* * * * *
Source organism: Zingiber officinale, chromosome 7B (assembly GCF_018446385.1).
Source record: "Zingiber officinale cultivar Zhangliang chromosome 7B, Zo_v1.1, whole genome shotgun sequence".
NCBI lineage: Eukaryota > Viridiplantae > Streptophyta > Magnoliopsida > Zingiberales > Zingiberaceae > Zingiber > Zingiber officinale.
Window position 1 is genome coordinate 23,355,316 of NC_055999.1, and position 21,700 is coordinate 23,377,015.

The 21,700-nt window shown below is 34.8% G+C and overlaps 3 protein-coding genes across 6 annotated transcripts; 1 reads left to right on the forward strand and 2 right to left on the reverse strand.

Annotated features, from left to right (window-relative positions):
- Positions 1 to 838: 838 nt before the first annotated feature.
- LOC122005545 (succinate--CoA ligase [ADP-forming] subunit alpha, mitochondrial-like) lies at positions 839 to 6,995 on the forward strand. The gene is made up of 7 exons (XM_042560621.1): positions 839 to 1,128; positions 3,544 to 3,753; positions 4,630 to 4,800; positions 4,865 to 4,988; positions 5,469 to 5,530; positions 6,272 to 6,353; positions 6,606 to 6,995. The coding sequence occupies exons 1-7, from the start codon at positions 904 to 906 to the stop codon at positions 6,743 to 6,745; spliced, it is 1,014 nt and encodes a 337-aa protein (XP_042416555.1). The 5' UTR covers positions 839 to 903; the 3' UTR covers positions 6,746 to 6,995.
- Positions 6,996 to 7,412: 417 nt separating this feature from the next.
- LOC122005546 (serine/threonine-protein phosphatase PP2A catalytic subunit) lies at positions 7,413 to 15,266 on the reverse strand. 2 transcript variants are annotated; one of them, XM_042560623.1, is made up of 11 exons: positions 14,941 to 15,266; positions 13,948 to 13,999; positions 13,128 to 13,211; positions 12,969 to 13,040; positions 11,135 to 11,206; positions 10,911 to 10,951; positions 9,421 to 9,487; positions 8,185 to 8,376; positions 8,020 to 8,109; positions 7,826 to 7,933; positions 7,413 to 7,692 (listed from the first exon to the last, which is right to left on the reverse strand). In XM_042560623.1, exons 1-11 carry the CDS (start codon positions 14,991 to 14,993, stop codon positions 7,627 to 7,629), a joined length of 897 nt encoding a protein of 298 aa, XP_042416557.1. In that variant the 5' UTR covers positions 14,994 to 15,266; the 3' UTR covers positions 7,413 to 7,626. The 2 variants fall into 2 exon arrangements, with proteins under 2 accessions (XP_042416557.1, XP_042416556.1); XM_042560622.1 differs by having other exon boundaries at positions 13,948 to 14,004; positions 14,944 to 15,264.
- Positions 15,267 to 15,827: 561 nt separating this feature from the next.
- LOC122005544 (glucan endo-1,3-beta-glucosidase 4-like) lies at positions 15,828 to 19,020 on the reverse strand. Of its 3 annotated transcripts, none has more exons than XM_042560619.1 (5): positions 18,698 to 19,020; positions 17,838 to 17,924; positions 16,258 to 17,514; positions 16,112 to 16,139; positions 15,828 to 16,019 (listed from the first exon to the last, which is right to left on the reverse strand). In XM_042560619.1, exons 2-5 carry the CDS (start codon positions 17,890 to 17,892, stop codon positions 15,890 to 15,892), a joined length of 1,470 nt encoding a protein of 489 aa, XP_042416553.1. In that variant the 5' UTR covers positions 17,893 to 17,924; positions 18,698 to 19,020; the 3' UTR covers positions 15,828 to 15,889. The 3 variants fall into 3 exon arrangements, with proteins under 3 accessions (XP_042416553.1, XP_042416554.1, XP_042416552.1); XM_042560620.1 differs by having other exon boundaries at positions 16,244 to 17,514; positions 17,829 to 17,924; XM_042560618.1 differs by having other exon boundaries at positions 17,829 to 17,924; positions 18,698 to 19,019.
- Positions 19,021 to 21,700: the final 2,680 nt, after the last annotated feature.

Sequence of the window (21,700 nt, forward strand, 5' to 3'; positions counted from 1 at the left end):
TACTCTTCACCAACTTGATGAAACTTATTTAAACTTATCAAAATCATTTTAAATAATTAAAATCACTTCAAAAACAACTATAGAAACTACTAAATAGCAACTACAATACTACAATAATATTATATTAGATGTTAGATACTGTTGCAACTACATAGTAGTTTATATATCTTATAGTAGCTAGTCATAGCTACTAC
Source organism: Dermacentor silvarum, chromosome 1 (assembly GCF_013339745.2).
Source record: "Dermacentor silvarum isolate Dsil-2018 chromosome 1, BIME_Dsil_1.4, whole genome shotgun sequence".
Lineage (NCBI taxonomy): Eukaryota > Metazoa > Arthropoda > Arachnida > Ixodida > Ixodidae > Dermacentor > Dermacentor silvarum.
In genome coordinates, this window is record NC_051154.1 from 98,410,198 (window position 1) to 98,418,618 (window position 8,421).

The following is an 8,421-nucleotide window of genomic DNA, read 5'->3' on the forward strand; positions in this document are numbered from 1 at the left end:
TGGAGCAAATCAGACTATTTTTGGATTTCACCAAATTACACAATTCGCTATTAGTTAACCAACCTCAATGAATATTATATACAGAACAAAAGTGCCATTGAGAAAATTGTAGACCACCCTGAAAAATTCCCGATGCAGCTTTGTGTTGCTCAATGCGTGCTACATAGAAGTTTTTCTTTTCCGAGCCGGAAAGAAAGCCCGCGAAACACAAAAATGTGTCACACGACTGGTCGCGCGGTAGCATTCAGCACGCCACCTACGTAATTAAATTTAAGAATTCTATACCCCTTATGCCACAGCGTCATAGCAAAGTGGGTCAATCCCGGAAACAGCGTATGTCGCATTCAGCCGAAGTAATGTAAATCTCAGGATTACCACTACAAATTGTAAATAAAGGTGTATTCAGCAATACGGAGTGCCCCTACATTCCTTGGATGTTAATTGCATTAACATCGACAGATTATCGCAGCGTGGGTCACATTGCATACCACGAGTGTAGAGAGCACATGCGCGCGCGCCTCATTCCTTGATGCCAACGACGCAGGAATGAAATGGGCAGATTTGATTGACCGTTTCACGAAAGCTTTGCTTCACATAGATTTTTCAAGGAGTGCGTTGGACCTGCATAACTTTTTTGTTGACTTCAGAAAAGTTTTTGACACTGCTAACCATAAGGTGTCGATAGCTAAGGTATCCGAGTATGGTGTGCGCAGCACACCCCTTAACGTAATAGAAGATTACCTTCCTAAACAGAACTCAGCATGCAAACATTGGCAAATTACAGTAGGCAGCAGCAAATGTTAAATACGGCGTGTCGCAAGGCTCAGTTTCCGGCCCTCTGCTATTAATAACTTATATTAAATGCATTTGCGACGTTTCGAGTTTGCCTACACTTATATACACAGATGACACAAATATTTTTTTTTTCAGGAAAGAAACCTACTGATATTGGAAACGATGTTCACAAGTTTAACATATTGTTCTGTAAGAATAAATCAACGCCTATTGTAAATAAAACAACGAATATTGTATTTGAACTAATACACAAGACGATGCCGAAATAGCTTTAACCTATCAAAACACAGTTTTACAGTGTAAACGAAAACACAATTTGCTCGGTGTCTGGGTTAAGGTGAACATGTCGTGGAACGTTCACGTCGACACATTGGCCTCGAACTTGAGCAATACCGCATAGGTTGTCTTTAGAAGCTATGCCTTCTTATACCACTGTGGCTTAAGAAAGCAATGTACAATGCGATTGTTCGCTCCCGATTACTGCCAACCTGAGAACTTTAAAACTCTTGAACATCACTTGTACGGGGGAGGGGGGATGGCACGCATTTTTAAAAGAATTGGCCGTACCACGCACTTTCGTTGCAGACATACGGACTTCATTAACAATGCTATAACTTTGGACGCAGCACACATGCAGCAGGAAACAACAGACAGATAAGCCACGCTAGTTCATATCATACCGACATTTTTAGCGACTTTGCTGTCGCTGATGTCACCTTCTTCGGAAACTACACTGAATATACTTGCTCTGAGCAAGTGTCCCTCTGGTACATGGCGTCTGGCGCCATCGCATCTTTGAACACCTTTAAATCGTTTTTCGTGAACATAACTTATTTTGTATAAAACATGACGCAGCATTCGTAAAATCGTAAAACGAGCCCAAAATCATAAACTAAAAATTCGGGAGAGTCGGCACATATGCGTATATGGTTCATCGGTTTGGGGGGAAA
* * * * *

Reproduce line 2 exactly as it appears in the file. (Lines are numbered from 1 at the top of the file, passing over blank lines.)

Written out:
Source record: "Zingiber officinale cultivar Zhangliang chromosome 7B, Zo_v1.1, whole genome shotgun sequence".